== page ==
4. He Graduated From the University of Washington in 1987 & Later Got His Master’s in Political Science from the University of Minnesota
Watts graduated from the University of Washington in 1987 with degrees in communications and psychology, according to his Linkedin profile. He worked for the student newspaper and radio station, was in a fraternity and “played a bit of football for the Dawgs,” according to his profile.
He later graduated from the University of Minnesota with a master’s degree in political science and government.
“How did I get to where I am? Eight Pillars: Education, Relationships, Communication Skills, Humility, Smart Choices, Good Health, Running My Own Race and Willingness to Challenge Status Quo. I am a former on-air broadcaster with CNN who has covered some of the biggest stories of our time. I’ve also worked as a media TV agent negotiating optimal contracts for on-air personalities. Then I worked in senior management at NFL Network, before launching my broadcast training academy,” he says on Athlete Network.com. “My unique media background has allowed me to offer these proprietary services which afford athletes the opportunity to utilize the media to their advantage during their playing days and then become part of it when they retire.”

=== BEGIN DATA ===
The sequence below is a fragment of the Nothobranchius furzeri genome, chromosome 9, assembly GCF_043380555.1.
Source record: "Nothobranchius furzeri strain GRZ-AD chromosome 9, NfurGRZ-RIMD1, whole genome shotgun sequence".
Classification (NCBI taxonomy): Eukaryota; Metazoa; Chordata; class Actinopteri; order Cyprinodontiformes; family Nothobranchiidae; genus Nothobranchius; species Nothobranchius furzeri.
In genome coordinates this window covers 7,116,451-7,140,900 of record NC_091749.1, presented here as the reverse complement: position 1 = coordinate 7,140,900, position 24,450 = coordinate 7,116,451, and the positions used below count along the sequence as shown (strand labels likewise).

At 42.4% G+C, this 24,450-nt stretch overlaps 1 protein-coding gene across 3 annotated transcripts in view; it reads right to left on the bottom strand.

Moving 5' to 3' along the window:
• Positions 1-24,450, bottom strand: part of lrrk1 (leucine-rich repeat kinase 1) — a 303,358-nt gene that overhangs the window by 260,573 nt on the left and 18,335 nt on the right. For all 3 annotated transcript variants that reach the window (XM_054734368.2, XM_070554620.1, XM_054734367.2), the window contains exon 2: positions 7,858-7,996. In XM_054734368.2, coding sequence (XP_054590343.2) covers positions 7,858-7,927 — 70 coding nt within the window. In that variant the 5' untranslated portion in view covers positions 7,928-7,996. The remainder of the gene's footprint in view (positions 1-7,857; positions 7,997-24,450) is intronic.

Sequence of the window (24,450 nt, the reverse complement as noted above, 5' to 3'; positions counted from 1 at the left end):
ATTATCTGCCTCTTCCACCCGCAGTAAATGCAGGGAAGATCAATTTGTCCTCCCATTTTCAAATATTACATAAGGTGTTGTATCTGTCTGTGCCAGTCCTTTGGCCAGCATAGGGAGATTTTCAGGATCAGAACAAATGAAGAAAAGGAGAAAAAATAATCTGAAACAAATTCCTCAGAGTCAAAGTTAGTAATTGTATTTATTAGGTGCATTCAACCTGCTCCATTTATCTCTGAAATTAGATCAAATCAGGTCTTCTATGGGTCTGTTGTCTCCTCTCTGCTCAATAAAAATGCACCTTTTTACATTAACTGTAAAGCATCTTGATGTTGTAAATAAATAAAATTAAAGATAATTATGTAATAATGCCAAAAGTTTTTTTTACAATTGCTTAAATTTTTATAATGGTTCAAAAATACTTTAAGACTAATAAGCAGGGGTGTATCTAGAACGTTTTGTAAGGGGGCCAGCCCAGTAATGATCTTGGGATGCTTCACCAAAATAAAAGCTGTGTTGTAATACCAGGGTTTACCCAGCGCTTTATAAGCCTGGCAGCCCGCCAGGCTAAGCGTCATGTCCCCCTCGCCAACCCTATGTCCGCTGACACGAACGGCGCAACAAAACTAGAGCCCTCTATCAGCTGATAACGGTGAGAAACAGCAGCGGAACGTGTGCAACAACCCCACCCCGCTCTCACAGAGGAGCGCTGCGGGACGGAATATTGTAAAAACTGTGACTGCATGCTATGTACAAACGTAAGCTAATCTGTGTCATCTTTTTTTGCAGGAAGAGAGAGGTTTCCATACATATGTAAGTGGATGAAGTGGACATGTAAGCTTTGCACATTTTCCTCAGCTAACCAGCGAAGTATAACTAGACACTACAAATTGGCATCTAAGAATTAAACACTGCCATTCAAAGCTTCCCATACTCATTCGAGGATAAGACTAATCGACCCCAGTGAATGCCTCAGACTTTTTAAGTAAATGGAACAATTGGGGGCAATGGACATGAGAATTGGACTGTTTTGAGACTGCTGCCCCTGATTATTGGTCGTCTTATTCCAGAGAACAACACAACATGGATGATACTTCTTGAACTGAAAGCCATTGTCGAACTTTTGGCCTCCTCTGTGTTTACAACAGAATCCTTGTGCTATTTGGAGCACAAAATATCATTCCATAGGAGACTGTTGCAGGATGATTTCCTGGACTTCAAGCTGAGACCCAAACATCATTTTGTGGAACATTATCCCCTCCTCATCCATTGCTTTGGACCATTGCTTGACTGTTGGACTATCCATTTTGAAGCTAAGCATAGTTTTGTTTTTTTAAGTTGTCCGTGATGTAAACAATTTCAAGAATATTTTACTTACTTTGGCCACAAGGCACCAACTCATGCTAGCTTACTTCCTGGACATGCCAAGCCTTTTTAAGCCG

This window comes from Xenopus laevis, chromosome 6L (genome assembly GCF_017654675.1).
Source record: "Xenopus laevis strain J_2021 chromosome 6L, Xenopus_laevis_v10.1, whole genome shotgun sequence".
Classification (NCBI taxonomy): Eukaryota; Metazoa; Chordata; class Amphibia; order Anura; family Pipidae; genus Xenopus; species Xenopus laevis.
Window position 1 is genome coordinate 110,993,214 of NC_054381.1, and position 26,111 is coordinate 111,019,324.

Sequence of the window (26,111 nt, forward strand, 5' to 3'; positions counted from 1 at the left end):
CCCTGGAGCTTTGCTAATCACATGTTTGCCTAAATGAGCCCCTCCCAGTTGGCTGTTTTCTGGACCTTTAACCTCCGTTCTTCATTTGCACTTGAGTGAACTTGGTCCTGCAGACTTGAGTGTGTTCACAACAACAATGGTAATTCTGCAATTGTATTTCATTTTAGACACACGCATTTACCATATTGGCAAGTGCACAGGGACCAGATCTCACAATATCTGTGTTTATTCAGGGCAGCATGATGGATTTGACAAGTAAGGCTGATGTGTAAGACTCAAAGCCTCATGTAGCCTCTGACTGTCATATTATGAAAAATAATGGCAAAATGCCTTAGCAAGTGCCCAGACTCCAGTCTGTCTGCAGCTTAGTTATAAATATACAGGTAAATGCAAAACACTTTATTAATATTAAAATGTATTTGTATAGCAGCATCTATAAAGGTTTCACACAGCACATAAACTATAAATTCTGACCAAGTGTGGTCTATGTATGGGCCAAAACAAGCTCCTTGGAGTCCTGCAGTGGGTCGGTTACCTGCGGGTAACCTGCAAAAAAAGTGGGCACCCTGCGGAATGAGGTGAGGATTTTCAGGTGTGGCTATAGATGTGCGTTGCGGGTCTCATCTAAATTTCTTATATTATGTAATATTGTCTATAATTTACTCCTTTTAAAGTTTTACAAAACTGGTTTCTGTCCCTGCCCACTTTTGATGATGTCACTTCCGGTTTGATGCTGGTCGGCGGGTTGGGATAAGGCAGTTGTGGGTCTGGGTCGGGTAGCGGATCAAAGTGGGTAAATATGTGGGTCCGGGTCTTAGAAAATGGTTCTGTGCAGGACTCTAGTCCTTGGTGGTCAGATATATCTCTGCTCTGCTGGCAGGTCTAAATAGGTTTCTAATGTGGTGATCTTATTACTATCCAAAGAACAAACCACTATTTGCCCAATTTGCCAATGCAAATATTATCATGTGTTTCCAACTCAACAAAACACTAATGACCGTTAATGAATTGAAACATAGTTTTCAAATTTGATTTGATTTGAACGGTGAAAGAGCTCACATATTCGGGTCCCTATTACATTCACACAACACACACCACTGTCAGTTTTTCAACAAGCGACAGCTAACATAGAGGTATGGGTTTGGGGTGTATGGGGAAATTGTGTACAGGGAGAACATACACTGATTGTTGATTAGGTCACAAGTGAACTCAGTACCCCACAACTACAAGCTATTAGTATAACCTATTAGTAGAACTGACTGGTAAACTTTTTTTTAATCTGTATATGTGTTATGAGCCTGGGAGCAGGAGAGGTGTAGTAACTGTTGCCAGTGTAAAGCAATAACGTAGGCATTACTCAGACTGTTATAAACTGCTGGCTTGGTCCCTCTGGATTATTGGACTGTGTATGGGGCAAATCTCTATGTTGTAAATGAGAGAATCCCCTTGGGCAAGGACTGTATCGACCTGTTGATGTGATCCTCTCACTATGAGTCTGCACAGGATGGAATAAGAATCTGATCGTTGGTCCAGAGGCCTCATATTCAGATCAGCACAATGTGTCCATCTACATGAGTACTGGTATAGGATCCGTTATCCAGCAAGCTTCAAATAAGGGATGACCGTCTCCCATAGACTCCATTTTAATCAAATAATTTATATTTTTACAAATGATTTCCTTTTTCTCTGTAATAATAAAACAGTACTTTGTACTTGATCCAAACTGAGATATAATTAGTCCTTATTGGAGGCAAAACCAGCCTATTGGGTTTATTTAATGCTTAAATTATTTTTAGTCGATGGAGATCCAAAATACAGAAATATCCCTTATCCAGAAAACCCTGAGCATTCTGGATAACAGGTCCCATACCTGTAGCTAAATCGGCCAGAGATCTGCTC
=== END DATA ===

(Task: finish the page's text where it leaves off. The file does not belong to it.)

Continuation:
5. Watts Was Married to Former Chicago TV Anchor Diann Burns
Watts was married to longtime Chicago TV anchor Diann Burns from 1995 until 2012, according to TimeOut Chicago. They were “once among Chicago’s highest-profile media couples,” according to the website. Together they have a son.
While they were married, Watts served as Burns’ agent and helped negotiate her five-year $10 million contract with CBS 2, according to Time Out. She left the station in 2008.
The couple also made headlines in 2006 when they sued the builder working on their Lincoln Park mansion, claiming the firm provided substandard work because they were black. The lawsuit was settled in 2009. They sold the home in 2011 for $4.525 million, according to the Chicago Tribune.